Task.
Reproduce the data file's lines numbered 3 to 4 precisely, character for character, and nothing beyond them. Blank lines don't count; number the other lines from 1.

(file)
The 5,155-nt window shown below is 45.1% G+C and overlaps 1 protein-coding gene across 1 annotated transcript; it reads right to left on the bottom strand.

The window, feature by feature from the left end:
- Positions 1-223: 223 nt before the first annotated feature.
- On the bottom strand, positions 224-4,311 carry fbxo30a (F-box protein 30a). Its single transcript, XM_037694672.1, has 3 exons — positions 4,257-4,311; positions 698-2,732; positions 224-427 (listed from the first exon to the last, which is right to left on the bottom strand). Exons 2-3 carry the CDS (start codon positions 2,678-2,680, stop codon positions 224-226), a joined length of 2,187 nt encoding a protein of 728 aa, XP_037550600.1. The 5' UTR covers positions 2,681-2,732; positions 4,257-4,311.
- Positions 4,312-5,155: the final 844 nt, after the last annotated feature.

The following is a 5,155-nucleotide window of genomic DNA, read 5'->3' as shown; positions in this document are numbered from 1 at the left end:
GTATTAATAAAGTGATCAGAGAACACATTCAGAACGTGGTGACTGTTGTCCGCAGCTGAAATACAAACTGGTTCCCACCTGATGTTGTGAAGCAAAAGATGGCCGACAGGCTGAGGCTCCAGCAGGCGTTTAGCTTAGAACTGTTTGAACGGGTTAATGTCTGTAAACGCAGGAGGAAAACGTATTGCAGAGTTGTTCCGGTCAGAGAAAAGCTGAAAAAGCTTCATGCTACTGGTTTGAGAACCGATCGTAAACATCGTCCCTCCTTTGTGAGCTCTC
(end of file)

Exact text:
- Positions 1-223: 223 nt before the first annotated feature.
- On the bottom strand, positions 224-4,311 carry fbxo30a (F-box protein 30a). Its single transcript, XM_037694672.1, has 3 exons — positions 4,257-4,311; positions 698-2,732; positions 224-427 (listed from the first exon to the last, which is right to left on the bottom strand). Exons 2-3 carry the CDS (start codon positions 2,678-2,680, stop codon positions 224-226), a joined length of 2,187 nt encoding a protein of 728 aa, XP_037550600.1. The 5' UTR covers positions 2,681-2,732; positions 4,257-4,311.